Tradeoffs among Free-flow Speed, Capacity, Cost, and Environmental Footprint in Highway Design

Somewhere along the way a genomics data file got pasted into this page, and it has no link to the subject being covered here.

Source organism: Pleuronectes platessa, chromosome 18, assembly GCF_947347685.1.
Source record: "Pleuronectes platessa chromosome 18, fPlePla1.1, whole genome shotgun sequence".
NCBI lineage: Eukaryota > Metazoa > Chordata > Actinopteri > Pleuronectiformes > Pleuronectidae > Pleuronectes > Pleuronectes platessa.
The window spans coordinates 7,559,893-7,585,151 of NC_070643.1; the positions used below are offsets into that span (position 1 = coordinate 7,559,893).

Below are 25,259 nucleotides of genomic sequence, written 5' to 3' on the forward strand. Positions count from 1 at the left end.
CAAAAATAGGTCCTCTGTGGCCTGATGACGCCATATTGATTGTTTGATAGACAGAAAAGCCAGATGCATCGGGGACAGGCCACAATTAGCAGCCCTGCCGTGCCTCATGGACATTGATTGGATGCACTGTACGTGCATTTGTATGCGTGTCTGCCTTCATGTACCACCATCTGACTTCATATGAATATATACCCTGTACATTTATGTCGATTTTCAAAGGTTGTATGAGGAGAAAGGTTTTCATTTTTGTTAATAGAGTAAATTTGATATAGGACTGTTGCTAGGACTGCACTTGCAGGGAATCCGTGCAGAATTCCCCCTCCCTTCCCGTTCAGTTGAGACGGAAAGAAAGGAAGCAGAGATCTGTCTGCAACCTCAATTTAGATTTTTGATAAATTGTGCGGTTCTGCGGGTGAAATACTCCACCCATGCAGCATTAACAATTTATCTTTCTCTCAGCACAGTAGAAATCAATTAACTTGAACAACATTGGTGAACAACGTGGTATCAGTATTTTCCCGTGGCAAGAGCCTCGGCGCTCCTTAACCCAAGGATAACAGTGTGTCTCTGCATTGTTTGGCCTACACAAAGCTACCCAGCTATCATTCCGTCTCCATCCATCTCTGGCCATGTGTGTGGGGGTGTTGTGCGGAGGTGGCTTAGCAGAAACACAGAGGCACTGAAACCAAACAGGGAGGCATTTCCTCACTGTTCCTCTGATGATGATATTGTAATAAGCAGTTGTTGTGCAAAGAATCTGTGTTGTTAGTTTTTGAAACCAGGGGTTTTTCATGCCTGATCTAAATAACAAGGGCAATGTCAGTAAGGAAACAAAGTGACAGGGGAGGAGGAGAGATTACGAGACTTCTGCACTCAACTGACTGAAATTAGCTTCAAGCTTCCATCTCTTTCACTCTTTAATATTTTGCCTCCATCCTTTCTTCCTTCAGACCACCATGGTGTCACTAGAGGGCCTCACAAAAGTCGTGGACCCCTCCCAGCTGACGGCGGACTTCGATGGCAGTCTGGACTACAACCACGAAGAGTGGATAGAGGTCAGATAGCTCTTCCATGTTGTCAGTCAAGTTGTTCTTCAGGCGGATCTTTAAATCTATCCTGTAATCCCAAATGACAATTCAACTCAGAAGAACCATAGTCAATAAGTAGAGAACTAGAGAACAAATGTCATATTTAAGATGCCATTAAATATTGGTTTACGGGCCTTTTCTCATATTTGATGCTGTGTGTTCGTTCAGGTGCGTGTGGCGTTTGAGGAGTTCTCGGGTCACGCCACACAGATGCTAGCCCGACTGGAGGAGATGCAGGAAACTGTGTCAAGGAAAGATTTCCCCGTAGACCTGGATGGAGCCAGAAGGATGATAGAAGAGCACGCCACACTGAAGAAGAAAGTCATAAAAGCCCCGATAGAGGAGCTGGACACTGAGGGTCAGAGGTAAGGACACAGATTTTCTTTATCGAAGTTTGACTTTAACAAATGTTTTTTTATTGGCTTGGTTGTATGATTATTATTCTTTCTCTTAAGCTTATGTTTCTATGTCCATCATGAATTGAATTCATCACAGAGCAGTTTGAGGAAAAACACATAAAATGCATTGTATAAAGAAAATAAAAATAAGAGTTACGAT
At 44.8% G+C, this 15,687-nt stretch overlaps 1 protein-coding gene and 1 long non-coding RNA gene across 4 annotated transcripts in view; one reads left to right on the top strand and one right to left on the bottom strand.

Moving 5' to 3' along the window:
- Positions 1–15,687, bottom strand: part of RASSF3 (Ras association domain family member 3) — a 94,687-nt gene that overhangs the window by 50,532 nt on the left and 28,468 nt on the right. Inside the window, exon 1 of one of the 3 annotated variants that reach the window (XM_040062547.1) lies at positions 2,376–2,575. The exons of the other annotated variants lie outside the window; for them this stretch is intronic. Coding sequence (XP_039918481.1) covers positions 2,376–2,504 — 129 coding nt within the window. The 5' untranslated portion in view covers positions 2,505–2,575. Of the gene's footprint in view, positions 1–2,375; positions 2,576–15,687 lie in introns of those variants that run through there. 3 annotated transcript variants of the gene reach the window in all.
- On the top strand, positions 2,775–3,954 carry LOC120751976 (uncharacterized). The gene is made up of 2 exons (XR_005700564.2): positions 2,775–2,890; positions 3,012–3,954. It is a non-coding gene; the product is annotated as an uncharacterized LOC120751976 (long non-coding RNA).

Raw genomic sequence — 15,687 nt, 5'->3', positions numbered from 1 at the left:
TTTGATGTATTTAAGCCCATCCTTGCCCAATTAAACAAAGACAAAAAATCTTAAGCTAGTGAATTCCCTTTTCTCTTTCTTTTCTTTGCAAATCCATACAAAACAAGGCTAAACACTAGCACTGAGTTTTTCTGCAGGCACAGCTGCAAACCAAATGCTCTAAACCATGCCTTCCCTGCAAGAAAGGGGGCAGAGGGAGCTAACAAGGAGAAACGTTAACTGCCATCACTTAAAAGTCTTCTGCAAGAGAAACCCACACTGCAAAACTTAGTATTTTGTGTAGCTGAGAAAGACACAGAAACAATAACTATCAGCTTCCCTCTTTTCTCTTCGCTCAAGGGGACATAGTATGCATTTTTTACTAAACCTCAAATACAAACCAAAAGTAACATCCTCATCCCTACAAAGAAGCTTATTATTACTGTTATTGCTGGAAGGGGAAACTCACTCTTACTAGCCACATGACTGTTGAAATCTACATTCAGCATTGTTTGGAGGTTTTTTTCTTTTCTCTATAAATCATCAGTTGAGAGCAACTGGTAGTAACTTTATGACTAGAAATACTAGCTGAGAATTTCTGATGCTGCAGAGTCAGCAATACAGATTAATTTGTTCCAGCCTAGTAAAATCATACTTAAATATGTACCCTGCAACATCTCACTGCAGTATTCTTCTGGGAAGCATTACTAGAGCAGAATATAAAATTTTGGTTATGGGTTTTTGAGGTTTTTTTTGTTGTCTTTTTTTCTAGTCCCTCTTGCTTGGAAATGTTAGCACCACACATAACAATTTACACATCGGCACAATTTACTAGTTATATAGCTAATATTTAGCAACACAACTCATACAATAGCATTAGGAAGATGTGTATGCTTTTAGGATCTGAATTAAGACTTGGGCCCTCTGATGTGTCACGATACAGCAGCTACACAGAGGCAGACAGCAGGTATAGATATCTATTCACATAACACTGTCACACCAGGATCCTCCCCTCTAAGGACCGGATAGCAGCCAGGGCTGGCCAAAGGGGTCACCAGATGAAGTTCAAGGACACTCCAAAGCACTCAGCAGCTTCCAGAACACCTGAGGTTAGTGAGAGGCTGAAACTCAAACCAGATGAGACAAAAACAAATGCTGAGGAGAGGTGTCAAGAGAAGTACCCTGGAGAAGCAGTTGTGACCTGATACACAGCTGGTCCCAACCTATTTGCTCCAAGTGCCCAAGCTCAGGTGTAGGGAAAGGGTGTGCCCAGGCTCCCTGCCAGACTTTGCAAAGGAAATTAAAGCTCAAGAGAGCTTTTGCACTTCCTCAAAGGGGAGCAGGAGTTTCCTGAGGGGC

This paper investigates differentiated design standards as a source of capacity additions that are more affordable and have smaller aesthetic and environmental impacts than expressways. We consider several tradeoffs, including narrow versus wide lanes and shoulders on an expressway of a given total width, and high-speed expressway versus lower-speed arterial. We quantify the situations in which off-peak traffic is sufficiently great to make it worthwhile to spend more on construction, or to give up some capacity, in order to provide very high off-peak speeds even if peak speeds are limited by congestion. We also consider the implications of differing accident rates. The results support expanding the range of highway designs that are considered when adding capacity to ameliorate urban road congestion.
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